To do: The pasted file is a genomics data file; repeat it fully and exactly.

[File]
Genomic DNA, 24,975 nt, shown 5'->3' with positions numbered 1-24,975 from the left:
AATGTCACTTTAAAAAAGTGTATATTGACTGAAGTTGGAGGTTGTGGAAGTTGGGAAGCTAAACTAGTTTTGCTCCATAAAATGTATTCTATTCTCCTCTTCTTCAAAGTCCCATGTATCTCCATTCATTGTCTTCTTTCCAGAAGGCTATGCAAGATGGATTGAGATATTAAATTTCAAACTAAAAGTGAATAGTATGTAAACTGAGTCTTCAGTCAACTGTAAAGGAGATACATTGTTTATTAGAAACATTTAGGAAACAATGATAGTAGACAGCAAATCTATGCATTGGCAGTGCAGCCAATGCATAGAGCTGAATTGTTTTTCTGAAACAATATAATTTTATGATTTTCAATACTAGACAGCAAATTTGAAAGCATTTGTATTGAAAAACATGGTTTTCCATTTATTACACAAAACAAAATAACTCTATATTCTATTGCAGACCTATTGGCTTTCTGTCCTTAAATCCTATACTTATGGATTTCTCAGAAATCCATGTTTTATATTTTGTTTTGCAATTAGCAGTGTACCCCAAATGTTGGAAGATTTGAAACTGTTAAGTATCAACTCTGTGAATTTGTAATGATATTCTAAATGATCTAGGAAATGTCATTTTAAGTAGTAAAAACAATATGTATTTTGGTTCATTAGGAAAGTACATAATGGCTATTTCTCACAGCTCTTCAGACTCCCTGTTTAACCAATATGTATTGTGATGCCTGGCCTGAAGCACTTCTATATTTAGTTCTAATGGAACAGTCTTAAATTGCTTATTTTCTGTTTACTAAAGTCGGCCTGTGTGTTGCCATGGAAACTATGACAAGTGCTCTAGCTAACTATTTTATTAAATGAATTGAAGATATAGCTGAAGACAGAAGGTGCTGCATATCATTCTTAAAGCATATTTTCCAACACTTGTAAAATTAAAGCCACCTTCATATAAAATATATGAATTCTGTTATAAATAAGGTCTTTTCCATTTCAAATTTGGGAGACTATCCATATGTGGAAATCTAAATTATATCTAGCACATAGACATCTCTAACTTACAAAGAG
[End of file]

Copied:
Genomic DNA, 24,975 nt, shown 5'->3' with positions numbered 1-24,975 from the left:
AATGTCACTTTAAAAAAGTGTATATTGACTGAAGTTGGAGGTTGTGGAAGTTGGGAAGCTAAACTAGTTTTGCTCCATAAAATGTATTCTATTCTCCTCTTCTTCAAAGTCCCATGTATCTCCATTCATTGTCTTCTTTCCAGAAGGCTATGCAAGATGGATTGAGATATTAAATTTCAAACTAAAAGTGAATAGTATGTAAACTGAGTCTTCAGTCAACTGTAAAGGAGATACATTGTTTATTAGAAACATTTAGGAAACAATGATAGTAGACAGCAAATCTATGCATTGGCAGTGCAGCCAATGCATAGAGCTGAATTGTTTTTCTGAAACAATATAATTTTATGATTTTCAATACTAGACAGCAAATTTGAAAGCATTTGTATTGAAAAACATGGTTTTCCATTTATTACACAAAACAAAATAACTCTATATTCTATTGCAGACCTATTGGCTTTCTGTCCTTAAATCCTATACTTATGGATTTCTCAGAAATCCATGTTTTATATTTTGTTTTGCAATTAGCAGTGTACCCCAAATGTTGGAAGATTTGAAACTGTTAAGTATCAACTCTGTGAATTTGTAATGATATTCTAAATGATCTAGGAAATGTCATTTTAAGTAGTAAAAACAATATGTATTTTGGTTCATTAGGAAAGTACATAATGGCTATTTCTCACAGCTCTTCAGACTCCCTGTTTAACCAATATGTATTGTGATGCCTGGCCTGAAGCACTTCTATATTTAGTTCTAATGGAACAGTCTTAAATTGCTTATTTTCTGTTTACTAAAGTCGGCCTGTGTGTTGCCATGGAAACTATGACAAGTGCTCTAGCTAACTATTTTATTAAATGAATTGAAGATATAGCTGAAGACAGAAGGTGCTGCATATCATTCTTAAAGCATATTTTCCAACACTTGTAAAATTAAAGCCACCTTCATATAAAATATATGAATTCTGTTATAAATAAGGTCTTTTCCATTTCAAATTTGGGAGACTATCCATATGTGGAAATCTAAATTATATCTAGCACATAGACATCTCTAACTTACAAAGAG